In 1861 Hawaii’s ruler, King Kamehameha IV, declared the Kingdom of Hawai’i to be neutral in the American Civil War. Despite this neutrality, Native Hawaiians did served on both the Union and Confederate sides of the American Civil War. Hawai’i had ties to the North through its missionaries and whaling industry, which led to the services of the Union side.
Henry Ho’olulu Pitman was born in Hilo and fought for the Union Army. He was the son of Benjamin Pitman of Boston and Kino’ole O Liliha, the last Hawaiian high chiefess of Hilo. At 18/19 years old Henry Ho’olulu Pitman died as a prisoner of war at the Confederate South’s Libby Prison.
Hapa Haole James Bush, White father, Hawaiian mother, felt it was his duty to serve in the Union Navy. Upon discharge he received a veteran’s pension when he was older. Several dozen Punahou School students joined the Union Army, It is documented that five were killed in the war. Most of the Hawaiians who served for the South were sailors on whaling ships which were captured by the Confederates. Hawaiian whalers had the option of being a prisoner of the South or serving as crew members of the Shenandoah.
Private J.R. Kealoha, a Native Hawaiian soldier who fought in America’s Civil War, died in 1877 and is buried at the historic Oahu Cemetery. Kealoha is just one of 119 identified sons of Hawaii who fought in the Civil War. Little are known about them because most Hawaiians served under anglicized names because they were easier to pronounce.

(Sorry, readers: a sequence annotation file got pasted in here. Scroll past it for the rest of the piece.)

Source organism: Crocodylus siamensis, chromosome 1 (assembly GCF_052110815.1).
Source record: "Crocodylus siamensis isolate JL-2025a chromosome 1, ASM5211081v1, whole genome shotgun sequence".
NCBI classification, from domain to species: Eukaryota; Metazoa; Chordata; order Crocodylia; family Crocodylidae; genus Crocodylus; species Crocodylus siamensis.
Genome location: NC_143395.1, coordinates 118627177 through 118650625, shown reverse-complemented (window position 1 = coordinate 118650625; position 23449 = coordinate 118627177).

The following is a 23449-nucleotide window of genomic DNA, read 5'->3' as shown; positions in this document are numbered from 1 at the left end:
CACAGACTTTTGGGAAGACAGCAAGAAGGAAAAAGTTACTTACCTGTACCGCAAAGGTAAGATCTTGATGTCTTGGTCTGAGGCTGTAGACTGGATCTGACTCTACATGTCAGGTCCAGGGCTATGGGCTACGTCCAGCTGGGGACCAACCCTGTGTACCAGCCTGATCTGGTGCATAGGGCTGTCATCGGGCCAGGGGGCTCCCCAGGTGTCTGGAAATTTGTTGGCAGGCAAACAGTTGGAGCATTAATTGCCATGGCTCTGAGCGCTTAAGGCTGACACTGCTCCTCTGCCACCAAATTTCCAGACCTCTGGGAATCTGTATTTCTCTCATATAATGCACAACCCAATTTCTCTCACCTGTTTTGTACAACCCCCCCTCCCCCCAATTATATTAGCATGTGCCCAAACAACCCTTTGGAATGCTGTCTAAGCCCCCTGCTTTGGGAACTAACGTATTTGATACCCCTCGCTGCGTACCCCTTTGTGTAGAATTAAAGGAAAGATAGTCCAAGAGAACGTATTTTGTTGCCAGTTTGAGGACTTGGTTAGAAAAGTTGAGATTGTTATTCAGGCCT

It is unclear of the exact number of Hawaiian solders due to less than adequate records and that many were registered under different names being assigned to the colored regiments. It is reported that approximately 30 Civil War veterans who later died in Hawai’i are buried under the “Grand Army of the Republic” Organization. A memorial plaque is on display at the National Memorial Cemetery of the Pacific at Punchbowl. The plaque is dedicated to Hawaiians who served in the war between 1861- 1865.